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Alcohol Rehab Programs and Centers in West Virginia

According to the National Policy on Drug Control, in 2007, West Virginia had 113 arrests for drug offenses that were made by the Drug Enforcement Administration (DEA); in 2006, there were 4,100 drug violations in West Virginia.

In the majority of cities in West Virginia, cocaine and crack are easily accessible. Crack abuse is mostly seen in poorer individuals. Still, its abuse can be seen in different ethnicities. West Virginia?s rural neighborhoods have been significantly affected by the distribution of crack distribution and the violence that accompanies it.

In West Virginia, the demand and availability of heroin are small. It is mainly limited to small groups of heroin addicts who are long-time users; these groups depend on each other to get heroin from sources in Baltimore and Philadelphia.

West Virginia constantly ranks among the highest (top ten) states for marijuana seizures and eradication. Consequently, marijuana use and growth is perceived as a severe drug threat throughout the state.

Another serious drug threat in West Virginia is methamphetamine. Further, the demand for Ecstasy in West Virginia has grown, but Ecstasy abuse tends to remain near Morgantown, where West Virginia University is situated. West Virginia also has an issue with pharmaceuticals. Per investigative reports, hydrocodone products and diazepam diversion remain a problem in West Virginia.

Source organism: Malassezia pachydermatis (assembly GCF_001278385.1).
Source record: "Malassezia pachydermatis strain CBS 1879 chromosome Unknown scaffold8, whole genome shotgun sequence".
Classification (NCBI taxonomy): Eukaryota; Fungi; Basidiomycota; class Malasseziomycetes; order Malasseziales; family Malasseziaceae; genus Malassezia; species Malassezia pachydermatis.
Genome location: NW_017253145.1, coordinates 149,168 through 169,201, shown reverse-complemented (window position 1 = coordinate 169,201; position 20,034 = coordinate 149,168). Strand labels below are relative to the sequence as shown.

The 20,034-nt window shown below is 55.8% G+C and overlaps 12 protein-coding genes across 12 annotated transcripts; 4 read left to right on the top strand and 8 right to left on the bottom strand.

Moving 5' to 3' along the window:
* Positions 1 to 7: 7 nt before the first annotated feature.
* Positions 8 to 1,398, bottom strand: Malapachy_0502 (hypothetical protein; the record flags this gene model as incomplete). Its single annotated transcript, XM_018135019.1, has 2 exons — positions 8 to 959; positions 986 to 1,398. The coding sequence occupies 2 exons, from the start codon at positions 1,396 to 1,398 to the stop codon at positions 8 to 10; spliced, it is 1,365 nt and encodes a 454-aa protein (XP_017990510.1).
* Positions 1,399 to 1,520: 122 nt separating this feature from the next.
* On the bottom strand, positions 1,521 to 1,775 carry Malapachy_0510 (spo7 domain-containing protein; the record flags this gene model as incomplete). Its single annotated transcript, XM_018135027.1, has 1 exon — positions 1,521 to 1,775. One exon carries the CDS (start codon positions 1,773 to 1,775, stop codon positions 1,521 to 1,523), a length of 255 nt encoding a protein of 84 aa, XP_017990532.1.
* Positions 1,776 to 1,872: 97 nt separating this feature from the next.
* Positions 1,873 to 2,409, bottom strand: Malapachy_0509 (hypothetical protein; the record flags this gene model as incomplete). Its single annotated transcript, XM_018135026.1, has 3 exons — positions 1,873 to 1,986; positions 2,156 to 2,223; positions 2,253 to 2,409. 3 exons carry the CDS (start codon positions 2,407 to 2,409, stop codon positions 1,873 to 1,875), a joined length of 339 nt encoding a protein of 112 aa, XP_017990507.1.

Per the 2005-2006 statistics from the National Survey on Drug Use and Health (NSDUH), 123,000 of West Virginia citizens, ages 12 or older, admitted to using an illegal drug in the past month. In addition, 44 percent of West Virginia 12th graders admitted to using marijuana at least once in their lifetime.

State and federal laws have forced the operators of illegal meth labs to decrease their activities in West Virginia. In past times, the Panhandle area of West Virginia was the main focus of meth manufacturing; since then, it has spread to other areas of northern West Virginia plus some southeastern regions. In 2007, the DEA and state and local authorities cited 40 meth lab incidents in West Virginia, a decline from 213 in 2005. In 2007, Federal agencies apprehended 5.7 kilos of cocaine, and in 2006, under the DEA's Domestic Cannabis Eradication/Suppression Program, more than 57,000 marijuana plants were destroyed.

West Virginia had 5 drug courts in operation or in the planning stage as of April 2007; 1 had been running for a minimum of 2 years; 2 had just been created; and 2 were being planned. In 2006, 62.5 percent of the defendants serving a Federal sentence had committed a drug violation; over half of these cases were regarding crack cocaine. Per the West Virginia Division of Corrections (DOC), West Virginia had 4,647 prisoners as of June 30, 2007. Further, on this date, West Virginia had 646 inmates imprisoned for drug-related offenses; this represented 11 percent of the entire DOC prisoners.

In 2006, West Virginia had 7,642 treatment admissions for drugs or alcohol treatment, an increase from 6,383 treatment admissions in 2005.

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